draft age, whether they are in the army
or out of it. Recently such use of the
power latent in the selective draft act
was deprecated in Washington as a step
toward "labor conscription."
The theory of universal service in time
of war covers labor conscription as well j
as military conscription. It is perfectly !
competent for the government to say j
to all citizens within the draft ages: j
"Either fight or do work of military
utility at home." Being put in a de?
ferred classification now excuses a man
temporarily from fighting. But it leaves I
the government with an option on his i
services and that option ought to be '
exercised outside the cantonments as
well as inside them.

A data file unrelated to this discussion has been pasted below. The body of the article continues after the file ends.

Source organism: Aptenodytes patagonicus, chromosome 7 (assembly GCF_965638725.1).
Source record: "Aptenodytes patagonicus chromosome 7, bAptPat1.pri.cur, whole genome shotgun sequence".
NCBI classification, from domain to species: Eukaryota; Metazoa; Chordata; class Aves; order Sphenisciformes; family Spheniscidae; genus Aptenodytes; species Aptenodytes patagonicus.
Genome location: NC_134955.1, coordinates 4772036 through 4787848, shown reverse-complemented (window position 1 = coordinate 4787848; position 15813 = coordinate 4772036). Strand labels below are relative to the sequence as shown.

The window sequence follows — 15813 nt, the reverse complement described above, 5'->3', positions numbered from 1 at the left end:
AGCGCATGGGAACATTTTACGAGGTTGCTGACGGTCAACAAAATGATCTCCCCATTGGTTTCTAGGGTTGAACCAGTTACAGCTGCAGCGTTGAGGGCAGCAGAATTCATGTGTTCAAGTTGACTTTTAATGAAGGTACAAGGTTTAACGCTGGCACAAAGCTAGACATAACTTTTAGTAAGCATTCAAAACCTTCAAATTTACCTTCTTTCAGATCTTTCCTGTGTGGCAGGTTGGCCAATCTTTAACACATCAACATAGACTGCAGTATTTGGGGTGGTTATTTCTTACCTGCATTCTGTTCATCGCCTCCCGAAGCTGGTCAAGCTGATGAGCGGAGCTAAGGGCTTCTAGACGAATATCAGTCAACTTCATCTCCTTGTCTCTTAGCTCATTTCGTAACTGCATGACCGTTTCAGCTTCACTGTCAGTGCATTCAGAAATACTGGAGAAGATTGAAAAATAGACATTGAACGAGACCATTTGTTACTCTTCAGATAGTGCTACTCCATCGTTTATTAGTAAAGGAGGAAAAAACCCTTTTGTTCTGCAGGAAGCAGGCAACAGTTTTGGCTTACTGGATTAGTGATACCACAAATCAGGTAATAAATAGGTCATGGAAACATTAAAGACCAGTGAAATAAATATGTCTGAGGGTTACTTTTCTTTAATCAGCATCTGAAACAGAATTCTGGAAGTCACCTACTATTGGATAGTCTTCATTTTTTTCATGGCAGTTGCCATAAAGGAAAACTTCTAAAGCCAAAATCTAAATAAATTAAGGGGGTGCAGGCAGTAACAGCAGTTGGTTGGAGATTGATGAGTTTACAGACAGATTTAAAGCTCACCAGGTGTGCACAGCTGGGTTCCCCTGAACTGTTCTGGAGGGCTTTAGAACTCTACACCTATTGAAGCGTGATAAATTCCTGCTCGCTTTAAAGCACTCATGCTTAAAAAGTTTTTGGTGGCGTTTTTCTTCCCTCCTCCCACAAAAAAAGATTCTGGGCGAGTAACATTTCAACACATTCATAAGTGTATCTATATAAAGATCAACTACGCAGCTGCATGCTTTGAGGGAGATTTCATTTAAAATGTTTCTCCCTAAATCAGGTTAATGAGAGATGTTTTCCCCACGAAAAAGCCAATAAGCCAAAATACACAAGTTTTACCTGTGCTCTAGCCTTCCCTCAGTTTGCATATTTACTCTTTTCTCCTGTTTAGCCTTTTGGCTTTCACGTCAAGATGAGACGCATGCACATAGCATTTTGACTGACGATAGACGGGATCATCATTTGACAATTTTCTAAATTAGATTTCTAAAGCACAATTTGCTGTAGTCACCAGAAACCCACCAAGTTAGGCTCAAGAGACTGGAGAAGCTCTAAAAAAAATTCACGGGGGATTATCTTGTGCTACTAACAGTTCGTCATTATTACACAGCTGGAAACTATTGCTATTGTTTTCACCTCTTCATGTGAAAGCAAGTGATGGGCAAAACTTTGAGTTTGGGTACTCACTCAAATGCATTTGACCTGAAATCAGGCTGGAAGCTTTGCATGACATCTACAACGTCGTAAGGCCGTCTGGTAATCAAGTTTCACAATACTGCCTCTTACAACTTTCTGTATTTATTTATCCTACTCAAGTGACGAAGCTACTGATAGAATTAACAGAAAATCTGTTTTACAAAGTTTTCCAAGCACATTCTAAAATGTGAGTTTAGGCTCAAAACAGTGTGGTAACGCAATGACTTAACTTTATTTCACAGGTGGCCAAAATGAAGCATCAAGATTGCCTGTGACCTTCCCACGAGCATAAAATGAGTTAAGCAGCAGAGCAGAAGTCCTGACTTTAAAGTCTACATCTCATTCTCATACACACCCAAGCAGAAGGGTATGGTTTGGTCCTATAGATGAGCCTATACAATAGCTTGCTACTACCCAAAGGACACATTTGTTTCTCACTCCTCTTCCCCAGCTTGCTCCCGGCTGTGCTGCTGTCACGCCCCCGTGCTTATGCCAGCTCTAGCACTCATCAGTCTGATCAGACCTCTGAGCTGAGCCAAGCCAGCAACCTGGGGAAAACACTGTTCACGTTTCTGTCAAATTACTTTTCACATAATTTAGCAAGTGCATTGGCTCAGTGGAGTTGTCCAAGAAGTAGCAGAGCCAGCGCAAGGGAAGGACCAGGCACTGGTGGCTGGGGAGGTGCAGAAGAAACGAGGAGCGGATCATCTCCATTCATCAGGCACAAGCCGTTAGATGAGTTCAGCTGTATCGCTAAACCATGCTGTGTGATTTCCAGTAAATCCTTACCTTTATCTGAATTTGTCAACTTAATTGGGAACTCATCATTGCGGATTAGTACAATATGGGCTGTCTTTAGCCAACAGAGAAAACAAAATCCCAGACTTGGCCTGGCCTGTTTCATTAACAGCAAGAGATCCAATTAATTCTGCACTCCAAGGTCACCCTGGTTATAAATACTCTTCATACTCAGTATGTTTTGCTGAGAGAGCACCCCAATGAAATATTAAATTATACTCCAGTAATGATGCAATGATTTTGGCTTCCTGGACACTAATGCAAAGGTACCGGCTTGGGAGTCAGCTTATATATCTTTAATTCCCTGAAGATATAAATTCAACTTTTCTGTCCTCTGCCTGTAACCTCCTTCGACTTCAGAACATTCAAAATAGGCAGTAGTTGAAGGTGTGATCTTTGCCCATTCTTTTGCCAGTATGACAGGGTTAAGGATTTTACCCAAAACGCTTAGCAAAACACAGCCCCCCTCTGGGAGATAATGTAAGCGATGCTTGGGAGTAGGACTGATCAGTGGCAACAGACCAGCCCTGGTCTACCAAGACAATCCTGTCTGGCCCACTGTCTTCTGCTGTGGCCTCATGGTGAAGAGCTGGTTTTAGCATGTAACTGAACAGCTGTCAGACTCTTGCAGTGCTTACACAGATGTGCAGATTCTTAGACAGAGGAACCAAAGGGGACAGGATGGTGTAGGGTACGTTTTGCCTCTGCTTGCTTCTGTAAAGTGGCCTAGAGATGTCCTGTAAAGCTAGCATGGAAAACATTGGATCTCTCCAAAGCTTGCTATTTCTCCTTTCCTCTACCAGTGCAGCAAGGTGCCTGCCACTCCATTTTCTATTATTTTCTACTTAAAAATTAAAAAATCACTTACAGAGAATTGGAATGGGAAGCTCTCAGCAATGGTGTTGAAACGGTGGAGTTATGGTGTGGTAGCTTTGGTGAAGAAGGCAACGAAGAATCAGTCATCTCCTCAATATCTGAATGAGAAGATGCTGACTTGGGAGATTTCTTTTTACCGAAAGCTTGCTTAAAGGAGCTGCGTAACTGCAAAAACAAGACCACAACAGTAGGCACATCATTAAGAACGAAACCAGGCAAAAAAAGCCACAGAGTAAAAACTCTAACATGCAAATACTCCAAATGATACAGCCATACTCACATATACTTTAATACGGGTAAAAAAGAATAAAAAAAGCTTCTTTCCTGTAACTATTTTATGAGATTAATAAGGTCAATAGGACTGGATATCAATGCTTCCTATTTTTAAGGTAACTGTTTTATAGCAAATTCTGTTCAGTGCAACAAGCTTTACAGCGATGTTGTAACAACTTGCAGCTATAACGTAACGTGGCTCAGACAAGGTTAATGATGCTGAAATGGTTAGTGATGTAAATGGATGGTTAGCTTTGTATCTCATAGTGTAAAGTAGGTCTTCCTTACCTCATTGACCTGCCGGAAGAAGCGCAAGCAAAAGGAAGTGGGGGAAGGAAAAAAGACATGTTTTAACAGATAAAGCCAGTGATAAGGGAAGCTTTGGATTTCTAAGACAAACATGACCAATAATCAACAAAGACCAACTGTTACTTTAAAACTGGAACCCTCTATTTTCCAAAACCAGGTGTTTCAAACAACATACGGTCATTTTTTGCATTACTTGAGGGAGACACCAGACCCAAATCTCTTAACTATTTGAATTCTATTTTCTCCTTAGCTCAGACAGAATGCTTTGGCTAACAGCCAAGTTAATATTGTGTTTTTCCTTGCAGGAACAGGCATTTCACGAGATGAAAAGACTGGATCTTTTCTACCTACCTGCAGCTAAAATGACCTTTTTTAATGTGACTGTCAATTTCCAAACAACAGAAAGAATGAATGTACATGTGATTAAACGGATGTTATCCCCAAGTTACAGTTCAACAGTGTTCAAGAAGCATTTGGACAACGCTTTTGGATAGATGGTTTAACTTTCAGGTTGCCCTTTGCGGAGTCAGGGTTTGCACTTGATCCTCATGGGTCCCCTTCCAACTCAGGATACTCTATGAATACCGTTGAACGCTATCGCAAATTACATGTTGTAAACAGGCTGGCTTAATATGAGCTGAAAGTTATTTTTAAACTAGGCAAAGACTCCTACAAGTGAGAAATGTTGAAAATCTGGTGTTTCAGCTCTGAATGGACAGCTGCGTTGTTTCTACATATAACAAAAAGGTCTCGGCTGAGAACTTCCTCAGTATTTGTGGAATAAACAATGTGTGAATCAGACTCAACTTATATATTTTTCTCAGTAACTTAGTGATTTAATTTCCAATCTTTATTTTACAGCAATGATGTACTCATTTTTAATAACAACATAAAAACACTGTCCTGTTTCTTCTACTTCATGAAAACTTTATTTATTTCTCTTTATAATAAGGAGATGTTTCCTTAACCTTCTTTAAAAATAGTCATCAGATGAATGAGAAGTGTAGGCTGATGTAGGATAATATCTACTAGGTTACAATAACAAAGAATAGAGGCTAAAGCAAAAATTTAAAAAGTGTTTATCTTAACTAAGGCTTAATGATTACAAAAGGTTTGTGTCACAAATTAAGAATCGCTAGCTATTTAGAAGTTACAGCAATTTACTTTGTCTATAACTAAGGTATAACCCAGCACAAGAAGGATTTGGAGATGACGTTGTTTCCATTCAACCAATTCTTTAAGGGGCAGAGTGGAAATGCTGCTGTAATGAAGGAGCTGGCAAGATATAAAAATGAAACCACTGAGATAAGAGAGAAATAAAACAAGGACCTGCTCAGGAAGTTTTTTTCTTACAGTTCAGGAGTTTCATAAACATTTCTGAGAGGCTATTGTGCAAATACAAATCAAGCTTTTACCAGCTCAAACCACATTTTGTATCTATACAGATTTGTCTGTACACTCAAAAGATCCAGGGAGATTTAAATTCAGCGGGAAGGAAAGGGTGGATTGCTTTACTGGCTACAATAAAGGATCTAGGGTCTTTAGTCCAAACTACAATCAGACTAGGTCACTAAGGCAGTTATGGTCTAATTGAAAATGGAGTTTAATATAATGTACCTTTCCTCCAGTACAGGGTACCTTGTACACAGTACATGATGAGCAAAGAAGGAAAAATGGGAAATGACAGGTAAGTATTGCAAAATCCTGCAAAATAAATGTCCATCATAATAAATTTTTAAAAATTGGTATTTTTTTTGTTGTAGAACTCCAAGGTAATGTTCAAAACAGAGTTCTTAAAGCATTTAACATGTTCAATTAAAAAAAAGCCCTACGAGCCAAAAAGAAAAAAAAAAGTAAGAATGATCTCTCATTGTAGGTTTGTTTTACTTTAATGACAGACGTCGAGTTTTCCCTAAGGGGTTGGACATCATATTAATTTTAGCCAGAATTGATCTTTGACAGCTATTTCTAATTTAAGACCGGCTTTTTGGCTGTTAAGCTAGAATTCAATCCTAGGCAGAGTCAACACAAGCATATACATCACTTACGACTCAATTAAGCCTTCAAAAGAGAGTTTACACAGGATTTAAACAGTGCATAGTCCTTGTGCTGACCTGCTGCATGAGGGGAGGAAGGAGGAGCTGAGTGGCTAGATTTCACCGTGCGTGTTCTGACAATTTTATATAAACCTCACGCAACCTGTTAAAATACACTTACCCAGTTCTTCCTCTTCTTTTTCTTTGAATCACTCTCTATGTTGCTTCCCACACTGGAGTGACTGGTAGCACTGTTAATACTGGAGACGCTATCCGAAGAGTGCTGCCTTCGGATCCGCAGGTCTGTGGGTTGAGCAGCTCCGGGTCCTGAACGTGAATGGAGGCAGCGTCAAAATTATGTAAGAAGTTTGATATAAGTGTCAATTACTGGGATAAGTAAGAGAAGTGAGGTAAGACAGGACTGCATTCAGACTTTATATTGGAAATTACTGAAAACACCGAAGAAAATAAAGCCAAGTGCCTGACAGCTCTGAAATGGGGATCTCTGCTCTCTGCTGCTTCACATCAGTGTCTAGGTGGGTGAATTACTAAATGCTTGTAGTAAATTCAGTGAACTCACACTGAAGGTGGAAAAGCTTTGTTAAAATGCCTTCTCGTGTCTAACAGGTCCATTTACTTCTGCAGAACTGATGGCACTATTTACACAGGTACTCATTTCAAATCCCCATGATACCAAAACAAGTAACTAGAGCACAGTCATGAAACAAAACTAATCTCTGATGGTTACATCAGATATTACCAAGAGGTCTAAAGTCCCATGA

General Crowder's first step toward a
real application of the conscription |
theory is a modest one.' He names a few
occupations which are to be closed to !
men in the deferred draft classes. No ?
dependency claim or other claim will j
any longer protect waiters, bartenders, !
baseball players, racetrack attendants, \
theatre ushers and attendents, pas- !
senger elevator operators, club and hotel j
servants, domestics and clerks in stores.
In all these employments men over
thirty-one or women can take the places
of men of military age. But there are
many other callings of little military
utility and there is an acute shortage of
labor in vital war industries.
It is not the army alone which makes
war nowadays; it is the nation as a
whole. We have been trying to blink
the fact that our whole industrial
system must be put on a war basis. The
country will not feel that it is at war
until it sees the^ effects of war brought
home to it in all the details of every?
day life.